In these times of economic hardship, Turkey is dismissing any possibility of borrowing from the IMF. The reason is obviously the IFI’s negative connotation with the public. Yet amid the coronavirus epidemic, the conditions for borrowing from IMF differ from its “stand-by” agreements. Still, because public debates are no longer possible in Turkey, the policy option of borrowing what is in fact unconditional and cheap money is categorically dismissed.
Having signed 19 programs between 1948 and 2005, Turkey has a longstanding relationship with the IMF. This relationship was especially strengthened in the 1980s, and the size of the programs reached its peak in 1999 when a $15 billion program was signed. It is possible to say that over the past 10 years, Turkey has contributed to the notoriety of the IMF. Nowadays, the possibility of making a deal with the IMF once again came to light with the coronavirus crisis. According to the IMF, so far, 102 countries have applied to emergency financing facilities such as the Rapid Credit Facility (RCF) and Rapid Financing Instrument (RFI). In addition, the IMF also approved debt service relief programs for 25 countries as a response to the COVID-19 crisis.
Considering the fact that the Turkish economy was not performing well even prior to the COVID-19 crisis, the option to work with the IMF is now on the table. In light of this, we wanted to get an understanding of public opinion vis-à-vis the IMF.
Upon asking whether or not Turkey should borrow from the IMF in order to alleviate the economic effects of the coronavirus crisis, only 30.8% of participants agreed, while the remaining 69.2% disagreed. These results demonstrate that there has been no public debate on the conditions of borrowing from the Rapid Financing Instrument of the IMF, which differs greatly from its Stand-by program. The fact remains that the IMF is still negatively connoted amongst Turkish people. An examination of the political view breakdown of the answers given to this question shows that AKP and MHP voters are more open to the idea of borrowing from the IMF than CHP voters.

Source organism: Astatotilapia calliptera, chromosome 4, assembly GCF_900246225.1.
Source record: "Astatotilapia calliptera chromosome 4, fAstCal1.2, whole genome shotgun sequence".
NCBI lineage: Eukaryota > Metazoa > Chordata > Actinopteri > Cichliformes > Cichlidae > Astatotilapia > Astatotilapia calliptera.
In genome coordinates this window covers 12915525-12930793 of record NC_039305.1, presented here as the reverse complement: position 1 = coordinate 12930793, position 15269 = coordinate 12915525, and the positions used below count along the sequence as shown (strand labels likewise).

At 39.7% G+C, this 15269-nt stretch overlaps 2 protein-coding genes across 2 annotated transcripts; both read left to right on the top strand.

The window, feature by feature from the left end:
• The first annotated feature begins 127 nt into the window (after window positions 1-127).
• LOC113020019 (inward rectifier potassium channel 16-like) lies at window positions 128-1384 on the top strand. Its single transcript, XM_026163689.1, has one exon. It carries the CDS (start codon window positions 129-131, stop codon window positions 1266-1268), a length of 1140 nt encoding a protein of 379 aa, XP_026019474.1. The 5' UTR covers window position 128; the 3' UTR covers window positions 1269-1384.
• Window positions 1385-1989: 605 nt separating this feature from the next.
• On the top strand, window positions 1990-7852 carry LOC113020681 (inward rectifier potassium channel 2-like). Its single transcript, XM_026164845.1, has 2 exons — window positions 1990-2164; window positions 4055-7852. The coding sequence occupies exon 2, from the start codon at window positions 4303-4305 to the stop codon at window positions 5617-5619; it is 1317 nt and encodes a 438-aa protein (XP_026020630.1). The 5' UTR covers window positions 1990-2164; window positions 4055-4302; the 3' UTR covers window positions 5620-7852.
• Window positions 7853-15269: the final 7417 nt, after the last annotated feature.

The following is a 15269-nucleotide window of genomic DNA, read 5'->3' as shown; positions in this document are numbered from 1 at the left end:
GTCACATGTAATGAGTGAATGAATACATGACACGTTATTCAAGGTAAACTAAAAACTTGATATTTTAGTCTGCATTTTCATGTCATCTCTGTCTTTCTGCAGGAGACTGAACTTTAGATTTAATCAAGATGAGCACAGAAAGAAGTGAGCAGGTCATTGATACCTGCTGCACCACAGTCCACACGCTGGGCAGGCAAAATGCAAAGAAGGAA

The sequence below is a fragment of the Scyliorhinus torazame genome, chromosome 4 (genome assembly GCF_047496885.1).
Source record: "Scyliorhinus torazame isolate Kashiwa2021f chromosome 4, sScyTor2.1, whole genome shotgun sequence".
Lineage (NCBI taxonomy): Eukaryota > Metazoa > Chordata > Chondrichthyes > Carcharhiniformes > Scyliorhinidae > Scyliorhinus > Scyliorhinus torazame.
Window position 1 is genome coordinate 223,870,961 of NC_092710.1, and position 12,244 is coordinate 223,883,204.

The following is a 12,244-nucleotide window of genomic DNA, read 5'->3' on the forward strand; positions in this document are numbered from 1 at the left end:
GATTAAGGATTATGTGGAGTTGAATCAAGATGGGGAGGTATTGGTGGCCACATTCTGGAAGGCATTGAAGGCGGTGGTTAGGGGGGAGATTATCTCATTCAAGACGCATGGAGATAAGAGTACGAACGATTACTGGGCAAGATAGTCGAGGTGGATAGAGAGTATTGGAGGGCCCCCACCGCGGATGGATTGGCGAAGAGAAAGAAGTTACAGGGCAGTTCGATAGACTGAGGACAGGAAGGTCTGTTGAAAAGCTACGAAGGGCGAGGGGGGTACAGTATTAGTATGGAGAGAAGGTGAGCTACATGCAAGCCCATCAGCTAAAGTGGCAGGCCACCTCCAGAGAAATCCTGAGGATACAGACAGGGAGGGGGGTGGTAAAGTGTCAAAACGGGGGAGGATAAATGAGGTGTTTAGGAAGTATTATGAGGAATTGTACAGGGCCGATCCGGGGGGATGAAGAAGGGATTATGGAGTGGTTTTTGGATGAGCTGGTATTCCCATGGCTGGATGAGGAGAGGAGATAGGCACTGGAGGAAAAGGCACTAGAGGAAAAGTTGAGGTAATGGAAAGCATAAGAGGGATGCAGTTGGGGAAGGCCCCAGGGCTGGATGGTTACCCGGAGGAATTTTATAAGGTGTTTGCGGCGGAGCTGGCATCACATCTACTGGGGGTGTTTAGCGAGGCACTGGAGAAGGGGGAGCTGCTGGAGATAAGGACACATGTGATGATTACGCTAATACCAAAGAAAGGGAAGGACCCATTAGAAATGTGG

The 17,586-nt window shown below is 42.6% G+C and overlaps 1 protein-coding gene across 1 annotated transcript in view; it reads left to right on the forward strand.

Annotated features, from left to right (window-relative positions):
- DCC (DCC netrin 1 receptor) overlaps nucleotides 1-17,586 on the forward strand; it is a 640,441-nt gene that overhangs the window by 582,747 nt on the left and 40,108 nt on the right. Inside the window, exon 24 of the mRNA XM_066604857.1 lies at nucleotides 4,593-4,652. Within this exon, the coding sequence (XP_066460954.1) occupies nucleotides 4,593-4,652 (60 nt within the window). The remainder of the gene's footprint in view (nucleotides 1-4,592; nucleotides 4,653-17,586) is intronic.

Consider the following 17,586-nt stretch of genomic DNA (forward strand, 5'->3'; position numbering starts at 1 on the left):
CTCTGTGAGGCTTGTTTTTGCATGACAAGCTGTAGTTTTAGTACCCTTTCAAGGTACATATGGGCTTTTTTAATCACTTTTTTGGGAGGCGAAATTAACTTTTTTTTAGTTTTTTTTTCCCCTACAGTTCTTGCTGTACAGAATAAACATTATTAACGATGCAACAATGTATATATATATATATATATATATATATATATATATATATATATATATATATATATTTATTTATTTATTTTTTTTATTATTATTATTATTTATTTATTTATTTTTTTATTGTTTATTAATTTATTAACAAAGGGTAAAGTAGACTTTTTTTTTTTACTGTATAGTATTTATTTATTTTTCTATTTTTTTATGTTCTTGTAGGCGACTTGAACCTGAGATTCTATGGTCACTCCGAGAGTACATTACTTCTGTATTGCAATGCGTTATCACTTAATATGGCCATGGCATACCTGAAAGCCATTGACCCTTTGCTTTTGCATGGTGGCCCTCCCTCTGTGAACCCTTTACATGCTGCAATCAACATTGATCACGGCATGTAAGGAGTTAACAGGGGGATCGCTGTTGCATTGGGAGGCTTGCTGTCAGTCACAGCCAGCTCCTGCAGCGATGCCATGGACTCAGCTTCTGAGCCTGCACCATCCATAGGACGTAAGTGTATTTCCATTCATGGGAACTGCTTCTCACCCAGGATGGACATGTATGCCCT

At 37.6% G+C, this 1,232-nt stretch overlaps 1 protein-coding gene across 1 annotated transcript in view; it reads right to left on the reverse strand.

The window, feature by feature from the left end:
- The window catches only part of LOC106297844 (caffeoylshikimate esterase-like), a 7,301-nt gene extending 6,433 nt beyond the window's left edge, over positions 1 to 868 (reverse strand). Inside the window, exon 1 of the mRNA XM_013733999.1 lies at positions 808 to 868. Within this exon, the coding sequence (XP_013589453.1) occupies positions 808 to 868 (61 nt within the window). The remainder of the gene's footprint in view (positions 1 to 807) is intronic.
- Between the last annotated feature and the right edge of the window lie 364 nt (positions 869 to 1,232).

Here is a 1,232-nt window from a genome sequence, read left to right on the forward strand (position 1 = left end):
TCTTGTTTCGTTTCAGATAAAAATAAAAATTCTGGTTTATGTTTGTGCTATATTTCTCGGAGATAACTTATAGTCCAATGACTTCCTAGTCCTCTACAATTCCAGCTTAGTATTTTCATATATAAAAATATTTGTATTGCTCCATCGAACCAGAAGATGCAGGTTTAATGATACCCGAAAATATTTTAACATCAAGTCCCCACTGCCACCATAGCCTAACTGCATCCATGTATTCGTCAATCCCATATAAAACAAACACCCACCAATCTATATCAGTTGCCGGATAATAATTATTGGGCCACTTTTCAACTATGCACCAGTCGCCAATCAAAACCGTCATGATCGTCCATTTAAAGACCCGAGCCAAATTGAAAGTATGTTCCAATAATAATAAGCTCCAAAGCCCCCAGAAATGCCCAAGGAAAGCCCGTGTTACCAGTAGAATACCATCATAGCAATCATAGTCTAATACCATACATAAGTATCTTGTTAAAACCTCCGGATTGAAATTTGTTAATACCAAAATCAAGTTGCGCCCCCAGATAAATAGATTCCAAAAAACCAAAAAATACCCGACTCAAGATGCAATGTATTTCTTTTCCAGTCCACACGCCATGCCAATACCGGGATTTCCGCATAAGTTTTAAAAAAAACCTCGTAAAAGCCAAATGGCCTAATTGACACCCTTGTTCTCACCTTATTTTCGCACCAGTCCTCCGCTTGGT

In order to get a more detailed understanding of public opinion vis-à-vis the IMF, we presented our survey participants with five statements about the IMF and asked them to state whether or not they agreed with them. Overall results showed that 56% of the participants do not trust the IMF. This is one of the contributing factors as to why a majority of participants believe Turkey should not borrow from the institution. Another contributing factor are the costs associated with borrowing from the IMF. To be more specific, 43% of participants believe that it will be costly to borrow from the IMF. A further contributing factor is the concern of relinquishing national sovereignty to the IMF, as 26% of participants agree with the statement “With debt, I think the IMF would have control over Turkey.” Overall, one can say that the dominating opinion of not borrowing from the IMF seems to stem from financial concerns rather than losing national sovereignty.
An examination of the last two statements shows that a majority of participants are not interested in the conditions offered by the IMF, as only 16.8% of participants agree with the statement “The decision to borrow from the IMF should be made depending on the conditions offered by the IMF.” It is interesting to note here that a good communication with the public of the conditions of borrowing from the IMF could affect the level of concern associated with the costs of borrowing. On the other hand, the participants also believe that there are other solutions aside from borrowing from the IMF. 84.3% of participants disagree with the statement “The only possible solution for the government is to borrow from the IMF.”
An analysis of the data based on a breakdown of the participants’ political views and age breakdown yields compelling results. The topic of borrowing from the IMF shows parallels between the ruling and opposition parties. HDP and MHP voters harbor the least trust towards the IMF. Additionally, around 51% of both CHP and AKP voters stated that they do not trust the IMF. The age breakdown for the statement “I generally do not trust the IMF” showed that the 18-24 age group has less trust in the IMF than other older age groups. This is an interesting result in that participants in this age group are too young to have lived through the early 2000s. While AKP, MHP and CHP voters share similar concerns regarding the costs associated with borrowing from the IMF, only İYİ Party voters are more concerned about foregoing national sovereignty than the cost of borrowing.